Both of Sikes’ homers were solo shots that came off two different Nationals relievers in the fourth and sixth innings. His double came in the top half of the seventh and plated an additional two runs to lift Salem to their 21st win of the year.

After getting his first full professional season off to a rough start in April (73 wRC+), Sikes — like many in Salem’s lineup — has turned things around for the better in May. Following Wednesday’s performance, the right-handed hitter has slashed .265/.351/.592 (152 wRC+) with five doubles, one triple, three home runs, nine RBIs, nine runs scored, two stolen bases, five walks, and 15 strikeouts over 14 games (57 plate appearances) this month.

Defensively, Sikes has already seen playing time at all three outfield positions this year, logging 71 2/3 innings in left, 123 innings in center, and 40 innings in right. The 6-foot-2, 190 pounder recorded his second outfield assist of the season on Wednesday.

Back on May 4, Sikes made his professional debut as a pitcher in Salem’s 24-6 loss to the Myrtle Beach Pelicans. The right-hander needed just nine pitches (seven strikes) to toss a perfect ninth inning in what was his first appearance on a mound since 2019.

Sikes, 23, was selected by the Red Sox in the 18th round of last year’s draft out of Texas Christian University. The native Texan is not yet regarded by any major publication as one of the top prospects in Boston’s farm system, though he may be already be one of the quickest players in the organization.

According to FanGraphs, Sikes has posted a Speed Score of 8.3 this season. First developed by Bill James, Speed Score measures a player’s speed and baserunning ability on a 0 to 10 scale. Sikes’ 8.3 Speed Score, then, is quite good.

Among Carolina League hitters with at least 110 plate appearances under their belt in 2022, Sikes ranks 13th in Speed Score and 14th in isolated power (.194). Among minor-leaguers in the Red Sox organization who have made 110 or more trips to the plate, Sikes ranks fourth in Speed Score and 12th in isolated power, per FanGraphs.

Coming into play on Thursday, Sikes has multiple hits in three of his last seven games. He will look to keep things going as Salem goes for its fourth straight win beginning at 7:05 p.m. eastern time.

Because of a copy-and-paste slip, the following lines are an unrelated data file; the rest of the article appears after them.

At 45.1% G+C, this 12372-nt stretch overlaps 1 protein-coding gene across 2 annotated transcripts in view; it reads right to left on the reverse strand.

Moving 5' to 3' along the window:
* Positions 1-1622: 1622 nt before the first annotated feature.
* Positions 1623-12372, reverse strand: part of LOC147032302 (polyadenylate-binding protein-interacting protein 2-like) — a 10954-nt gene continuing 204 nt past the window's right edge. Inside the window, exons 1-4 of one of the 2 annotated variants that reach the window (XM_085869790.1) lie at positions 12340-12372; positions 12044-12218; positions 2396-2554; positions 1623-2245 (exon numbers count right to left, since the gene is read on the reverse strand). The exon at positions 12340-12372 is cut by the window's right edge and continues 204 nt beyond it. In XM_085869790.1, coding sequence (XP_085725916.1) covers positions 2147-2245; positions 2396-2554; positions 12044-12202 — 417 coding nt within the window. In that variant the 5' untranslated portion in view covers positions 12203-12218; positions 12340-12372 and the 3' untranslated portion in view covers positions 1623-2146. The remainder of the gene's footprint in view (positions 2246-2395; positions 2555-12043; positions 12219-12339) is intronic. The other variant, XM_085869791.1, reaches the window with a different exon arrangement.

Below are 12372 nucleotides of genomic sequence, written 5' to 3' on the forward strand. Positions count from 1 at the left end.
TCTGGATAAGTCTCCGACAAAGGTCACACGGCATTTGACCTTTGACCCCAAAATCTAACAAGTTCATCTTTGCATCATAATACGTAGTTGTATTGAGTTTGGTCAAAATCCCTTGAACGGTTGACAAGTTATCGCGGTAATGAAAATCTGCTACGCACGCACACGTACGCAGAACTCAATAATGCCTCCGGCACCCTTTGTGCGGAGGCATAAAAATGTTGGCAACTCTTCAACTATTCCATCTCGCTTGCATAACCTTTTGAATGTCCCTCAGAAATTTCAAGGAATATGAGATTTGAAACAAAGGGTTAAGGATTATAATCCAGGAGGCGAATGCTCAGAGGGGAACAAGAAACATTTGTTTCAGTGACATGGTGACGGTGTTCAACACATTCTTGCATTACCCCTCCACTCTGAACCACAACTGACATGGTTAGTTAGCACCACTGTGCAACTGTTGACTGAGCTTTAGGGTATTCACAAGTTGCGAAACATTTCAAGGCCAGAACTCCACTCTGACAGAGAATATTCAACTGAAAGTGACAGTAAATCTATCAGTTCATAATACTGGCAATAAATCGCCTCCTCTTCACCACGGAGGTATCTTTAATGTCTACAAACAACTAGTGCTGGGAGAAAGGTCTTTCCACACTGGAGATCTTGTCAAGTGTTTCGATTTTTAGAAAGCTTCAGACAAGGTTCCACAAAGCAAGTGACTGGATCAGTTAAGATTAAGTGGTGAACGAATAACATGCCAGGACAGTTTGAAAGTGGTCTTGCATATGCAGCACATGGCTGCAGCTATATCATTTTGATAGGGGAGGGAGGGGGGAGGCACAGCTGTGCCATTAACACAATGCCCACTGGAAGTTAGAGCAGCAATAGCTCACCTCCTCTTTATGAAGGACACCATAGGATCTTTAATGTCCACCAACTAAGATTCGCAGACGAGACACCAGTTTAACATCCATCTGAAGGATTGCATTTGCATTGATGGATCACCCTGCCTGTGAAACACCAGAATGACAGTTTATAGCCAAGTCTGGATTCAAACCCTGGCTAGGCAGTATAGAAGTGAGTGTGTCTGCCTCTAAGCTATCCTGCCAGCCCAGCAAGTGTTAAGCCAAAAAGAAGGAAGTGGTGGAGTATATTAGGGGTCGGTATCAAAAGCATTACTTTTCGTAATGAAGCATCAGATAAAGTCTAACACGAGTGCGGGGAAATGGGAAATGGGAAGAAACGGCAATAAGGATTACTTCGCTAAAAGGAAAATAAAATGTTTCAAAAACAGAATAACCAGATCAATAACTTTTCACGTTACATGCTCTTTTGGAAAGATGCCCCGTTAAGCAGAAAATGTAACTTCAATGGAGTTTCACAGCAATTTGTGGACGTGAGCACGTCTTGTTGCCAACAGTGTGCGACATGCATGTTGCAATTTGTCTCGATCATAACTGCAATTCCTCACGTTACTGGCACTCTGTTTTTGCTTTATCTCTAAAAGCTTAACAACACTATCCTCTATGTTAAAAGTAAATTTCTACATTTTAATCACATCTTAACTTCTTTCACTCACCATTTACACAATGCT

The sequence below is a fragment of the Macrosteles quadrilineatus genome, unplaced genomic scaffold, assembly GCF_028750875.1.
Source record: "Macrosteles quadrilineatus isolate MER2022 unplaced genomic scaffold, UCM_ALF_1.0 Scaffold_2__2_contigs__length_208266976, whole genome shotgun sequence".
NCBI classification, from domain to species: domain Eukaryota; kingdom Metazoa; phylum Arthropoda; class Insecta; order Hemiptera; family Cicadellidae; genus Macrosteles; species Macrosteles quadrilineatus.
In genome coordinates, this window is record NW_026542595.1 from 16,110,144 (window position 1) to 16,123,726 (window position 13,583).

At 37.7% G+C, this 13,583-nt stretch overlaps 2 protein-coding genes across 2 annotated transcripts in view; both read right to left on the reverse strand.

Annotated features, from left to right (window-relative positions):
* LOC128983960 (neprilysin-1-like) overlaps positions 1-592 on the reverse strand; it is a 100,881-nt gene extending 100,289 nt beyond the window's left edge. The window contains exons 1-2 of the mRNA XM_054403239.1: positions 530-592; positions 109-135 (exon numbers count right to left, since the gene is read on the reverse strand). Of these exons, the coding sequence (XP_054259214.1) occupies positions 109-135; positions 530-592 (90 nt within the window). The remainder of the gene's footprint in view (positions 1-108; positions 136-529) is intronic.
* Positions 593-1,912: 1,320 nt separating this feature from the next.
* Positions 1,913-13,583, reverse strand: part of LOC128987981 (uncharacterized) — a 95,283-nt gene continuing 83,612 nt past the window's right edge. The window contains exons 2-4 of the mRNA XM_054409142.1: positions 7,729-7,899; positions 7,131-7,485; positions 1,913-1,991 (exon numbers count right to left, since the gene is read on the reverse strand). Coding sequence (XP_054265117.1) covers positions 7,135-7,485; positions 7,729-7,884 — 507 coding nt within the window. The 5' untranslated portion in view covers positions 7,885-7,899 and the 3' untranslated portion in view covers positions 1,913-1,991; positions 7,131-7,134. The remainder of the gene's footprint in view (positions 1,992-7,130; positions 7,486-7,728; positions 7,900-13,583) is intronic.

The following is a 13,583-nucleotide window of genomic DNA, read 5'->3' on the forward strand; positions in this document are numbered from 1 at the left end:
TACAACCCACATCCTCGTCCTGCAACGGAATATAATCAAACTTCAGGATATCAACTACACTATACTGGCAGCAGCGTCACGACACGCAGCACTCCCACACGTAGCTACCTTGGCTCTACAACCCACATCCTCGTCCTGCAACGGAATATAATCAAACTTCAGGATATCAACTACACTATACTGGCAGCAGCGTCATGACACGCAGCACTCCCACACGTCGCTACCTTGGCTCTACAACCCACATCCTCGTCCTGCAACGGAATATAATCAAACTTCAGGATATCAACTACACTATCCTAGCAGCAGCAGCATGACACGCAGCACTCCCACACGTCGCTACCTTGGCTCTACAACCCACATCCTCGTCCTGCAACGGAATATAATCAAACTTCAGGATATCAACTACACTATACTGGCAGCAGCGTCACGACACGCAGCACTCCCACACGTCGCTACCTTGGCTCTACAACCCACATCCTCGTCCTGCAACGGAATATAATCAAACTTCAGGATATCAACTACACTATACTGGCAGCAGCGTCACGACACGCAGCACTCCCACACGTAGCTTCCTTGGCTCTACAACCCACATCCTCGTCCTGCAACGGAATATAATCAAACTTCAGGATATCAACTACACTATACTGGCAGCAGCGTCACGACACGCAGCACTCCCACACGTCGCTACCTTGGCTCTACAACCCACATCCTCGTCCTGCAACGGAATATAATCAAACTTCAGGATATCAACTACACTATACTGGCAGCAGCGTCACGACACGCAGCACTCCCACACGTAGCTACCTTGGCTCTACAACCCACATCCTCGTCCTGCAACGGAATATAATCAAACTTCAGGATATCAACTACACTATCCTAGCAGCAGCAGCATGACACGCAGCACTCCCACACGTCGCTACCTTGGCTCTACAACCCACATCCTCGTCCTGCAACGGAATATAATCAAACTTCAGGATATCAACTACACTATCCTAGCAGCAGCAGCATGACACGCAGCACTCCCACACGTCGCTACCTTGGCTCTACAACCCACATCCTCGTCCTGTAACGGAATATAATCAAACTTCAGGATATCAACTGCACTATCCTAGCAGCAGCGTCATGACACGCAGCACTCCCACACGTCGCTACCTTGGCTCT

(Picture of Phillip Sikes via the Salem Red Sox)

MRI reveals Red Sox top prospect Marcelo Mayer has sprained wrist, but shortstop ‘is expected to resume baseball activities soon’

After being placed on Low-A Salem’s 7-day injured list last Friday, top Red Sox prospect Marcelo Mayer traveled to Boston over the weekend to undergo further testing on his sore right wrist.

An MRI revealed that Mayer had indeed sustained a sprain, Red Sox director of player development told The Boston Globe’s Alex Speier on Tuesday. While there is no timetable for his return, the shortstop is expected to resume baseball activities in the very near future, per Speier and MassLive.com’s Christopher Smith.

Mayer was selected by Boston with the fourth overall pick in last year’s draft out of Eastlake High School in Chula Vista, Calif. The left-handed hitter has slashed .333/.386/.507 with 10 doubles, one home run, 13 RBIs, nine runs scored, four stolen bases, seven walks, and 23 strikeouts over 17 games (83 plate appearances) in his first full professional season with Salem.

Listed at 6-foot-3 and 188 pounds, Mayer first began experiencing wrist soreness in late April, which led to him being sidelined for more than two weeks after playing against the Charleston RiverDogs on April 23.

Upon returning to Salem’s lineup on May 10, the soreness persisted and Mayer was limited to just four games before officially being placed on the injured list on May 20.

The 19-year-old is currently regarded by Baseball America as the top prospect in Boston’s farm system as well as the 12th-ranked prospect in all of baseball.

(Picture of Marcelo Mayer: Billie Weiss/Boston Red Sox/Getty Images)